Architect: Refurbishing Central Elementary poses challenges

2013-12-04T21:12:00Z 2013-12-05T13:40:06Z Architect: Refurbishing Central Elementary poses challengesSUSAN EMERY Times Correspondent
December 04, 2013 9:12 pm  • 

VALPARAISO | Changing the physical structure of Central Elementary School would be extremely challenging, an architectural expert told the Valparaiso Community Schools board Wednesday.

James Thompson, president of the Indianapolis-based firm Gibraltar Design Inc., presented further details of a facility feasibility study his firm is conducting on all the district's buildings.

Central Elementary was constructed in 1939 with load-bearing walls and tile and plaster materials, Thompson said.

“While those elements of construction are durable, they are not very easily changed,” he said. “You can make it look nicer, but the physical structure is very challenging.”

There's also the problem of the site itself, if the district wanted to build another school in the same location, Thompson said. Central sits on 1.5 acres and shares a parking lot with a church next door, he said.

Central's classrooms also are not conducive to 21st century teaching, which emphasizes collaboration and self-directed learning, Thompson said.

The classrooms average between 500 and 650 square feet; classrooms at Flint Lake Elementary are about 960 square feet, he said.

“Central is in a good location, but there is not enough space to build a right-size building there,” he said.

Thompson also presented diagrams of what additions to the high school and elementary schools such as Cooks Corners and Parkview might look like.

At the high school, an expansion of classrooms would not dramatically affect the site, he said. Expansion could include science and performing arts areas, and a new pool should be considered because codes have changed, Thompson said.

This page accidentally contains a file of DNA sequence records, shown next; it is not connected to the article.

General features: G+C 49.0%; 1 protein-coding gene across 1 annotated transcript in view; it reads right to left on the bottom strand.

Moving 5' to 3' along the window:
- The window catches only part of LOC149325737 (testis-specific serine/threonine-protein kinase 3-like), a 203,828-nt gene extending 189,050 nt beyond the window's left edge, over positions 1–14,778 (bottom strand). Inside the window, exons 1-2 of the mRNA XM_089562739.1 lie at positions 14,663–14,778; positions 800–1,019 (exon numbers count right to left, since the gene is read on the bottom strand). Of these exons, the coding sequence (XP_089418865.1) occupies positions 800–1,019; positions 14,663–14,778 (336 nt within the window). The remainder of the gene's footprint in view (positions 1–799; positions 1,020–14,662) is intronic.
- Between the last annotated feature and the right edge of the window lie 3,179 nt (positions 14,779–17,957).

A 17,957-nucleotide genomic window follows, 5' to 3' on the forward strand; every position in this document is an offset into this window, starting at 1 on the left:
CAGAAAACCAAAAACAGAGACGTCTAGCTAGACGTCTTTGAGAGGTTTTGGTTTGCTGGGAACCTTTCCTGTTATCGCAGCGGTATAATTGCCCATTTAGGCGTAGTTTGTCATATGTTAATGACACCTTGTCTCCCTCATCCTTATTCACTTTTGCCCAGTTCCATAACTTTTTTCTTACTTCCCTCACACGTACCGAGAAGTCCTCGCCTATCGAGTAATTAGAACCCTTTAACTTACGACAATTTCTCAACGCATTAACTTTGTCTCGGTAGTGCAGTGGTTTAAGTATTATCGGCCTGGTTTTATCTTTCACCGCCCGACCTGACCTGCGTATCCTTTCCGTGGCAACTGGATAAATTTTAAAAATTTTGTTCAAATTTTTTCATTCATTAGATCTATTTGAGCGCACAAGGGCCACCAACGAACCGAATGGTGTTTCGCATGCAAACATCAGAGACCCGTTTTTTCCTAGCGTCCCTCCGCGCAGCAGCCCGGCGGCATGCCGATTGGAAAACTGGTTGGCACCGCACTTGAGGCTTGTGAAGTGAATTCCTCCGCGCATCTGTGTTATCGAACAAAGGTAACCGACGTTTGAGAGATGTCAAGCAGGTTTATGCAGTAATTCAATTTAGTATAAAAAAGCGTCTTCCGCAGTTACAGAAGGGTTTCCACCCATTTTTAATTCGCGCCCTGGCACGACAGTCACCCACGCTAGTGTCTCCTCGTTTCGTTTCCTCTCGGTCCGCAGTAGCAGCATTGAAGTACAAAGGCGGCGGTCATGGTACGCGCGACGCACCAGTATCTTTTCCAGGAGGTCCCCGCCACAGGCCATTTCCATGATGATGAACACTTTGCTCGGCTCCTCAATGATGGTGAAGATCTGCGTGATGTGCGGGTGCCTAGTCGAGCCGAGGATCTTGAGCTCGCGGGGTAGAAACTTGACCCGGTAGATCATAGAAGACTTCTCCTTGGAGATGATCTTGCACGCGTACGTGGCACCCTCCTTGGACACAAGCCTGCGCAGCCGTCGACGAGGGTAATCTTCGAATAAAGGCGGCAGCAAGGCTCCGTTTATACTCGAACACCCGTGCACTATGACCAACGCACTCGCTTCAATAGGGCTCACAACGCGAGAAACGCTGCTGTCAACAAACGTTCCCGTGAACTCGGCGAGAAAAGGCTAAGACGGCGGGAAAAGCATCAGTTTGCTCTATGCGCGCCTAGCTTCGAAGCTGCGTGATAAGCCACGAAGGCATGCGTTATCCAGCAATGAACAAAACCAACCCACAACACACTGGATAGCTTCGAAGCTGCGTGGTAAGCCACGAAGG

He said Cooks Corners Elementary could be expanded to serve 500 students by adding a gym and building a two-story addition. For Parkview Elementary, a new gym and entry/administrative area are needed.

Thompson said Gibraltar plans to continue to gather input and present another update to the board in January. Cost estimates for any renovations, additions or new buildings will be provided in the final report, he said.

Superintendent Michael Berta said the process of facility planning involves identifying teaching and learning activities projected to prepare the K-12 learner for the 21st century.

“We need to identify the experience, then design facilities to facilitate what that learning experience will be,” he said.

The district also has hired McKibben Demographics to do a 10-year forecast of student enrollment by geographic area. That report was presented in October and is available on the district's website.

In addition, a district accreditation team is working to align the district's 2011-16 strategic plan to meet the needs of the 21st century learner, Berta said.

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